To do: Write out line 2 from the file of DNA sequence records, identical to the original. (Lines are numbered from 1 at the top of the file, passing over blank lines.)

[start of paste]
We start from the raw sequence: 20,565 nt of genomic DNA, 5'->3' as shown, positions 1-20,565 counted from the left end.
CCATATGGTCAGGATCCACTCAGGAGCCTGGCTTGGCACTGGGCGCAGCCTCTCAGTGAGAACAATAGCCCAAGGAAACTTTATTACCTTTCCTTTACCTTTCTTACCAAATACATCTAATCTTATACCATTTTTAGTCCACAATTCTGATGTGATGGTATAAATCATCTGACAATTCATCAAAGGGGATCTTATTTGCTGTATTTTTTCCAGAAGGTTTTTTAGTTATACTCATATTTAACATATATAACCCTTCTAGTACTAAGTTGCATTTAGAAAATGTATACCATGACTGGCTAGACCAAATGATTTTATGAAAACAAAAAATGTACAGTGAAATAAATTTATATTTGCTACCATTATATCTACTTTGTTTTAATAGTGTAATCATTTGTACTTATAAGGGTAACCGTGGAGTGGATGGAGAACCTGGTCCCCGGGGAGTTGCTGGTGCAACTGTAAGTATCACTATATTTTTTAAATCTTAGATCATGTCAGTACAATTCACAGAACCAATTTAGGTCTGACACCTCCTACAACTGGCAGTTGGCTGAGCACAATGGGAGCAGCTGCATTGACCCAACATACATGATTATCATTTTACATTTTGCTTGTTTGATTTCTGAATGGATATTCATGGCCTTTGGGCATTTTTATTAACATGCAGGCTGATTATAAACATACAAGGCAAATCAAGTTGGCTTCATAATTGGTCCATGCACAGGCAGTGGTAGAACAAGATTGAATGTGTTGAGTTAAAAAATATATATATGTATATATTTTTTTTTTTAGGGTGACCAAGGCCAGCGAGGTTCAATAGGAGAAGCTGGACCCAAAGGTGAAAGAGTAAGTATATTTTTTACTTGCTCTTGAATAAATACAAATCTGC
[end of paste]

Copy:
CCATATGGTCAGGATCCACTCAGGAGCCTGGCTTGGCACTGGGCGCAGCCTCTCAGTGAGAACAATAGCCCAAGGAAACTTTATTACCTTTCCTTTACCTTTCTTACCAAATACATCTAATCTTATACCATTTTTAGTCCACAATTCTGATGTGATGGTATAAATCATCTGACAATTCATCAAAGGGGATCTTATTTGCTGTATTTTTTCCAGAAGGTTTTTTAGTTATACTCATATTTAACATATATAACCCTTCTAGTACTAAGTTGCATTTAGAAAATGTATACCATGACTGGCTAGACCAAATGATTTTATGAAAACAAAAAATGTACAGTGAAATAAATTTATATTTGCTACCATTATATCTACTTTGTTTTAATAGTGTAATCATTTGTACTTATAAGGGTAACCGTGGAGTGGATGGAGAACCTGGTCCCCGGGGAGTTGCTGGTGCAACTGTAAGTATCACTATATTTTTTAAATCTTAGATCATGTCAGTACAATTCACAGAACCAATTTAGGTCTGACACCTCCTACAACTGGCAGTTGGCTGAGCACAATGGGAGCAGCTGCATTGACCCAACATACATGATTATCATTTTACATTTTGCTTGTTTGATTTCTGAATGGATATTCATGGCCTTTGGGCATTTTTATTAACATGCAGGCTGATTATAAACATACAAGGCAAATCAAGTTGGCTTCATAATTGGTCCATGCACAGGCAGTGGTAGAACAAGATTGAATGTGTTGAGTTAAAAAATATATATATGTATATATTTTTTTTTTTAGGGTGACCAAGGCCAGCGAGGTTCAATAGGAGAAGCTGGACCCAAAGGTGAAAGAGTAAGTATATTTTTTACTTGCTCTTGAATAAATACAAATCTGC